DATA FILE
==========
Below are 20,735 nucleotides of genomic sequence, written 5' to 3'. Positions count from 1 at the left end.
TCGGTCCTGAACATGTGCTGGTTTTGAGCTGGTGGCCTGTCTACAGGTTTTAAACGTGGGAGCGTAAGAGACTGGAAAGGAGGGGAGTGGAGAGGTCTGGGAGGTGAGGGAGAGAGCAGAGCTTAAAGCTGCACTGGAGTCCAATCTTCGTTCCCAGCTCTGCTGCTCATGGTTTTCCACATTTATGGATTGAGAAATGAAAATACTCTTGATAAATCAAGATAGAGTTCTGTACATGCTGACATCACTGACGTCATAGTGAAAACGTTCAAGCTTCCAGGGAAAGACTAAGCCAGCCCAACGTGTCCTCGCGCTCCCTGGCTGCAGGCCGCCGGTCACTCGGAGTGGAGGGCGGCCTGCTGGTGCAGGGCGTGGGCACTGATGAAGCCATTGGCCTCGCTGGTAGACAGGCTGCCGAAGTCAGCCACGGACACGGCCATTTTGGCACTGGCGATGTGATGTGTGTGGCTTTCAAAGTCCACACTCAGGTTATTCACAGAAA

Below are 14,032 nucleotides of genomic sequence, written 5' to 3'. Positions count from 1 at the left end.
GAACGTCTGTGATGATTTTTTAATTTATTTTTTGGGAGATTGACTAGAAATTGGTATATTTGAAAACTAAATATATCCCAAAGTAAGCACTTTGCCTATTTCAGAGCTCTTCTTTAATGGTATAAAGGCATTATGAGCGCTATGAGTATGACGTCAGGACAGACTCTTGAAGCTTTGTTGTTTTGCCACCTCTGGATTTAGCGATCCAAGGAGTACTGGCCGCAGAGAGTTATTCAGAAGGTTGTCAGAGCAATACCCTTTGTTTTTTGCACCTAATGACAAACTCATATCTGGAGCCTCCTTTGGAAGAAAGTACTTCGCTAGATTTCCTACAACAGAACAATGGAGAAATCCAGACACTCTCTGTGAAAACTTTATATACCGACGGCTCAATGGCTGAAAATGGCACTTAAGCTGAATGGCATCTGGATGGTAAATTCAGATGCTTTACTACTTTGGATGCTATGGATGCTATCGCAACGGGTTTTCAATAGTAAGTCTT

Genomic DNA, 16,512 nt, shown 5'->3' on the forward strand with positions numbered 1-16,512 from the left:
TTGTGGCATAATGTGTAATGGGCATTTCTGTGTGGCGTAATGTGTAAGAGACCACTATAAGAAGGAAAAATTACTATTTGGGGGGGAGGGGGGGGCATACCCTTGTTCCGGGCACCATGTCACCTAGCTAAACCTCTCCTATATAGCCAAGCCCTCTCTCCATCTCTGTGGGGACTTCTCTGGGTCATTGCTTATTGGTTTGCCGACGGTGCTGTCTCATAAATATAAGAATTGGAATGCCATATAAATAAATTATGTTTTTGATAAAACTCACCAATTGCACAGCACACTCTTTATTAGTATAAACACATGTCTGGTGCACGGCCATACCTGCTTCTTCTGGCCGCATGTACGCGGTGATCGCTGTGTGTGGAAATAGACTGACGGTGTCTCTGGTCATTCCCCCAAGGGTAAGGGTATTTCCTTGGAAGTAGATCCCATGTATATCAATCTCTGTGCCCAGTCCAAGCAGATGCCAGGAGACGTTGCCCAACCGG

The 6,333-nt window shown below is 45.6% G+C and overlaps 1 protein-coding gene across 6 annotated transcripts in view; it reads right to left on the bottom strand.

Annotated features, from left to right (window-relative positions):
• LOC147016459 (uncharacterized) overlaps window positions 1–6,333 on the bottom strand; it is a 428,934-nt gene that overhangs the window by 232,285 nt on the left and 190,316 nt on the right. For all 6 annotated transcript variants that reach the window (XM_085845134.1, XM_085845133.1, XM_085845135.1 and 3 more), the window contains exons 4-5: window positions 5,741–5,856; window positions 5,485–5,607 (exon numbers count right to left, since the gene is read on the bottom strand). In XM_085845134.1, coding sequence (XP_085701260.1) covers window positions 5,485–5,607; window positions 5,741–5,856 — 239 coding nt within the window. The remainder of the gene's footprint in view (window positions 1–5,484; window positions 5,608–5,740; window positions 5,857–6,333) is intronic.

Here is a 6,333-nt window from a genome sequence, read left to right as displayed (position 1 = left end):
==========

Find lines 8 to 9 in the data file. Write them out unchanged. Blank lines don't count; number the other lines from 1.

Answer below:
Annotated features, from left to right (window-relative positions):
• LOC147016459 (uncharacterized) overlaps window positions 1–6,333 on the bottom strand; it is a 428,934-nt gene that overhangs the window by 232,285 nt on the left and 190,316 nt on the right. For all 6 annotated transcript variants that reach the window (XM_085845134.1, XM_085845133.1, XM_085845135.1 and 3 more), the window contains exons 4-5: window positions 5,741–5,856; window positions 5,485–5,607 (exon numbers count right to left, since the gene is read on the bottom strand). In XM_085845134.1, coding sequence (XP_085701260.1) covers window positions 5,485–5,607; window positions 5,741–5,856 — 239 coding nt within the window. The remainder of the gene's footprint in view (window positions 1–5,484; window positions 5,608–5,740; window positions 5,857–6,333) is intronic.